14 thoughts on “How I cope with panic attacks

  1. I’m having a pretty awful one this week. The heart has definitely been in a place I dont want it to be. I hate it when that lack of self control is there. I guess as I have got older, and learnt that I need to own it I have come up with my own way of dealing with it. Like you say, the first thing to do is embrace it, acknowledge it, know it is there. Once I’ve done that its off for a swim, gym, run…Basically I just knacker myself out to the point where the only thing I can think about is the next breath, the next leg in front of the other…

    Once I’ve done that, I write a list. Everything that is going on that I need to deal with. It can be work stuff, home stuff, my stuff (yes, I get panic attacks about not feeding the sourdough, putting too many hops in the beer, it has to be perfect!!).

    Then comes to the order. I have to accept that it wont all get done, but I try and prioritise the most important first, and label them as frogs. No one wants to eat a frog, but if I get up early in the morning and do it, its done, its ticked off the list and I can feel proud of myself for dealing with it. I aim to get atleast two frogs done a day, and atleast one of the other things.

    The biggest thing I have learnt is that the list never finishes, so not to feel low when things don’t get done. If I am trying, that’s the best I can do. Its easier to get it wrong/make mistakes and have to try again than it is to get it right first time, and that is OK. Its when I don’t face them I have to look in the mirror and question if I am helping myself.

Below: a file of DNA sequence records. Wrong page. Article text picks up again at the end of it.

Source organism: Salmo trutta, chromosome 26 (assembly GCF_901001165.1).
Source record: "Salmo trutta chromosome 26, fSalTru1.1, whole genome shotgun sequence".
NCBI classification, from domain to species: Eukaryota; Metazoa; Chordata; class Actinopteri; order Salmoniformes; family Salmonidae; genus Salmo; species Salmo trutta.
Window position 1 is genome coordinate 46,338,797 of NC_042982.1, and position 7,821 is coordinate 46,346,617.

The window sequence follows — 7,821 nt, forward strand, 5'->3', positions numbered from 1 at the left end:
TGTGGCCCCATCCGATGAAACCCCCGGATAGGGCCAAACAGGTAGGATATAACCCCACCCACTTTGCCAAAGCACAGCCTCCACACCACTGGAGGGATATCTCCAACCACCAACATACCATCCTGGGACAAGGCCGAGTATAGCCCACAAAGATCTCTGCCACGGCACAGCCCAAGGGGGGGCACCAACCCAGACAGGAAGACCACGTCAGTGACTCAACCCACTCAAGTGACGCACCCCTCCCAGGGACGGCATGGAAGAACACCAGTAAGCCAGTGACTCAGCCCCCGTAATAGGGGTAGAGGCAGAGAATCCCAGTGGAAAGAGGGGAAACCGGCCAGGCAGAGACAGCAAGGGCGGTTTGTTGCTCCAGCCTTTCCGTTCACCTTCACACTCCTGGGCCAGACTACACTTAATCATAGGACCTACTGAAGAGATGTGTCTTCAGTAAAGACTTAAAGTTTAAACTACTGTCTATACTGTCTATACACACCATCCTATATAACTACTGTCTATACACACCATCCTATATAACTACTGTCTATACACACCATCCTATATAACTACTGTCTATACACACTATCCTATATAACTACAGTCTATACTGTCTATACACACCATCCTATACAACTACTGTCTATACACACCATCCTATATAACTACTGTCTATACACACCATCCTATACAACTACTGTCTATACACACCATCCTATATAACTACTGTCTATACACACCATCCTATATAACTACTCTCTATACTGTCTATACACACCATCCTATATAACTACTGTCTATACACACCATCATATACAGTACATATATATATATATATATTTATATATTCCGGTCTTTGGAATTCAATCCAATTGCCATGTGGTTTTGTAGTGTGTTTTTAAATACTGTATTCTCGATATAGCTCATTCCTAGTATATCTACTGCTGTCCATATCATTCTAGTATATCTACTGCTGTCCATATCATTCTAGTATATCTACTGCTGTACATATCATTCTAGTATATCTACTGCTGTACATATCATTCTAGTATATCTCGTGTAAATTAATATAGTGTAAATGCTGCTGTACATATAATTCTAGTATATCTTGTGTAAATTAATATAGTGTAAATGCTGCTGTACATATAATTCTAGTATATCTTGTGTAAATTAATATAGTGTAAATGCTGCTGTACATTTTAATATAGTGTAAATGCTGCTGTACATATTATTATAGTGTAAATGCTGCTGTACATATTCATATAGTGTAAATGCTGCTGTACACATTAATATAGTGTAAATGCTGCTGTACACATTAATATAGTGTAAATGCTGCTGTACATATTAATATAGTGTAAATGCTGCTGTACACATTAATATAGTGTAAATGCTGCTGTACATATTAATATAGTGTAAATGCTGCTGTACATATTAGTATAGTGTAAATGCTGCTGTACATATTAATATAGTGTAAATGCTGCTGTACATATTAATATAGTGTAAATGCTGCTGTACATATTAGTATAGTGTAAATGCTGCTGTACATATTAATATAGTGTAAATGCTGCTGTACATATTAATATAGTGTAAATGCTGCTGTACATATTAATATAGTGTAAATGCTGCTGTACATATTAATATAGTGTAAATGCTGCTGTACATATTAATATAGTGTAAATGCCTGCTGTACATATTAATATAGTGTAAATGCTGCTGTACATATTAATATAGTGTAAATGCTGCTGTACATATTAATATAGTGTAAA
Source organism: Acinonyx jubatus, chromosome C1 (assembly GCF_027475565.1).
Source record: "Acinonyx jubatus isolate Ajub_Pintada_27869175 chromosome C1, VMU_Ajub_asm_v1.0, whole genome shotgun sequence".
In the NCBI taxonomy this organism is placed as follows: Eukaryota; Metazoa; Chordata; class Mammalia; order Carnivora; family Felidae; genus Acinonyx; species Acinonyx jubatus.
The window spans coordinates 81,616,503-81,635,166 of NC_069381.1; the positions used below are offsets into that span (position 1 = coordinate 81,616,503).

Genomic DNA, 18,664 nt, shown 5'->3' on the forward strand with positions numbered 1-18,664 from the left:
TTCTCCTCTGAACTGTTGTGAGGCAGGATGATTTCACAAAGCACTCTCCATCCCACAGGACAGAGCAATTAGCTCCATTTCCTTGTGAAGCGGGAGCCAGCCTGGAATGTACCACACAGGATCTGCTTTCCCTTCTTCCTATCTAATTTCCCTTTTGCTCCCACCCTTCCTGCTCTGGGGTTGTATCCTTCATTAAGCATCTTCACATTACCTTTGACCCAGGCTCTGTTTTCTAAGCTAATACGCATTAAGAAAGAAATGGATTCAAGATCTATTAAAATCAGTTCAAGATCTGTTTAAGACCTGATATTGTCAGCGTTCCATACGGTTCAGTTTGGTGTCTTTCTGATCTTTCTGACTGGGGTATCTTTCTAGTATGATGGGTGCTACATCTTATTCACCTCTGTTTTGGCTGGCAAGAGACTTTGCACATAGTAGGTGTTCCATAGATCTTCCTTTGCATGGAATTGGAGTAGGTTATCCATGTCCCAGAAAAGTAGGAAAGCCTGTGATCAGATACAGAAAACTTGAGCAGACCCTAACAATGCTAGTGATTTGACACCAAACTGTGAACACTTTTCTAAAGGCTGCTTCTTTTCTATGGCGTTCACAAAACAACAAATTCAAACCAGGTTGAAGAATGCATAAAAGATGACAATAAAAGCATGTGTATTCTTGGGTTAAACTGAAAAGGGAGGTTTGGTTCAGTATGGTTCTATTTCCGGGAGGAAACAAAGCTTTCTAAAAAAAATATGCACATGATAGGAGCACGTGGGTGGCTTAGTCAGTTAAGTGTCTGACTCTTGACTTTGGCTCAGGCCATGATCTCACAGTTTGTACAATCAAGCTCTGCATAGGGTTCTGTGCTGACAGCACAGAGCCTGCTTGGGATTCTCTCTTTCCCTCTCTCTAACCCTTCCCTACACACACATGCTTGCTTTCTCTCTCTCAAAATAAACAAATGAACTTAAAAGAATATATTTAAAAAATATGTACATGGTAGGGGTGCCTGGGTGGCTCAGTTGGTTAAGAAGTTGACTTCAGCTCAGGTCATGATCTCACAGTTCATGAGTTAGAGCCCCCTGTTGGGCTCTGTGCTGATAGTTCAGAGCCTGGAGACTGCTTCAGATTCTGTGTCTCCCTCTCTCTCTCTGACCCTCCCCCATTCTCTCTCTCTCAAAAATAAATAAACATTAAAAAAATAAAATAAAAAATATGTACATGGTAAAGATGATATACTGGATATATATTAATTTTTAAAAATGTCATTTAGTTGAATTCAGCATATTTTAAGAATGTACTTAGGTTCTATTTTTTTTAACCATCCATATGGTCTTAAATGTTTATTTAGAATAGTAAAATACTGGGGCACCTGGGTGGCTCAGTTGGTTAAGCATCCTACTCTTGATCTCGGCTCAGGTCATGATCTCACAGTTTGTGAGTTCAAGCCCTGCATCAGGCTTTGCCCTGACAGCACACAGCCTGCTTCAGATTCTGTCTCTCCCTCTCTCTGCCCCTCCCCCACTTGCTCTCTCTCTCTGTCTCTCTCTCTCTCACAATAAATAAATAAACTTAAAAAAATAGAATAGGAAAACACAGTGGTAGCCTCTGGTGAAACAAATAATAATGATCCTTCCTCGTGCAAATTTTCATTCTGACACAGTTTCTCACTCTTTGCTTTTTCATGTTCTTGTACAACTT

I know if I do this (and I do it regularly), sleeping will be a little easier.

    Liked by 1 person

    1. I love your approach. You may be trying to exhaust yourself but exercise is one of the best things you could be doing when you’re feeling like that! ☺️ I also love your approach of list making. When I’m feeling like everything has got on top of me I like to make a list of boring things like cleaning the car and sorting through my wardrobes. I then take a day off to make my way through the list and it’s so therapeutic!

      It can be difficult to get through those days but we do it and we’re stronger for it 💪🏼


    1. That’s horrific 😔 I’m glad the little situations don’t bother you anymore and I hope you don’t have any situation that do! ❤️


  2. You are courageous. I’ve tried making lists and smart goals at first its okay. Then something happens that overwhelms me then panic attacks. Also had to hold a job cause I’m afraid if I’m unable to doit and be shouted at for being stupid like in the past and end up having panic attacks. Though I still like your post and hope to apply what I’ve read here. Love your posts and blog.

    Liked by 1 person

    1. Thank you! ☺️ Be strong, they’ll get easier to handle and you’ll just realise what works for you and what doesn’t


  3. Thanks for this blog. I have a daughter who suffers from anxiety and it is hard for me to understand it. Being able to read your experiences helps me understand and relate better.

    Liked by 1 person

    1. I’m glad I’ve helped you understand it a little bit more ☺️ I’m sure the fact that you’re trying to understand it means a lot to your daughter ☺️